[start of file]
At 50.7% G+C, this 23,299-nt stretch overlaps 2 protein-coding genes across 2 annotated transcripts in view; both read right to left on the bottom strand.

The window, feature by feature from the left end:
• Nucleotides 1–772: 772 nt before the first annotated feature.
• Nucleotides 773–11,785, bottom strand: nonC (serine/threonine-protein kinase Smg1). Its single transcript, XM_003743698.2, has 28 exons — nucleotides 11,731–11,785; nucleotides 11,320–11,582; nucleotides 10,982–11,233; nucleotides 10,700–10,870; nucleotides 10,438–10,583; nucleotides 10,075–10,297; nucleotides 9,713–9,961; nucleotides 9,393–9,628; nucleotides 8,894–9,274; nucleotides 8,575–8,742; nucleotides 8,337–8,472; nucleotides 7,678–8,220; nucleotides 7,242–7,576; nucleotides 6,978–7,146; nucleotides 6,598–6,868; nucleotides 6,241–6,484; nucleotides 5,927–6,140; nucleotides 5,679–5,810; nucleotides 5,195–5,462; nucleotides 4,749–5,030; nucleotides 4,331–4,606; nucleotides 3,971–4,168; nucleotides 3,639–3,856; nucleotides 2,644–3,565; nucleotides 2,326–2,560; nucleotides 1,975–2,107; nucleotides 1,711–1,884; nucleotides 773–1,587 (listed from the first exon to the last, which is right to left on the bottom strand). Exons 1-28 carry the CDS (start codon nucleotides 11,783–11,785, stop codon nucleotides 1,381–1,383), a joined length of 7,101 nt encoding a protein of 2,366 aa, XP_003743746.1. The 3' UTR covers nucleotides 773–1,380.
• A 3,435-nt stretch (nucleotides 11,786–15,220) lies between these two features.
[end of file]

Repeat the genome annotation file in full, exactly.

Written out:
At 50.7% G+C, this 23,299-nt stretch overlaps 2 protein-coding genes across 2 annotated transcripts in view; both read right to left on the bottom strand.

The window, feature by feature from the left end:
• Nucleotides 1–772: 772 nt before the first annotated feature.
• Nucleotides 773–11,785, bottom strand: nonC (serine/threonine-protein kinase Smg1). Its single transcript, XM_003743698.2, has 28 exons — nucleotides 11,731–11,785; nucleotides 11,320–11,582; nucleotides 10,982–11,233; nucleotides 10,700–10,870; nucleotides 10,438–10,583; nucleotides 10,075–10,297; nucleotides 9,713–9,961; nucleotides 9,393–9,628; nucleotides 8,894–9,274; nucleotides 8,575–8,742; nucleotides 8,337–8,472; nucleotides 7,678–8,220; nucleotides 7,242–7,576; nucleotides 6,978–7,146; nucleotides 6,598–6,868; nucleotides 6,241–6,484; nucleotides 5,927–6,140; nucleotides 5,679–5,810; nucleotides 5,195–5,462; nucleotides 4,749–5,030; nucleotides 4,331–4,606; nucleotides 3,971–4,168; nucleotides 3,639–3,856; nucleotides 2,644–3,565; nucleotides 2,326–2,560; nucleotides 1,975–2,107; nucleotides 1,711–1,884; nucleotides 773–1,587 (listed from the first exon to the last, which is right to left on the bottom strand). Exons 1-28 carry the CDS (start codon nucleotides 11,783–11,785, stop codon nucleotides 1,381–1,383), a joined length of 7,101 nt encoding a protein of 2,366 aa, XP_003743746.1. The 3' UTR covers nucleotides 773–1,380.
• A 3,435-nt stretch (nucleotides 11,786–15,220) lies between these two features.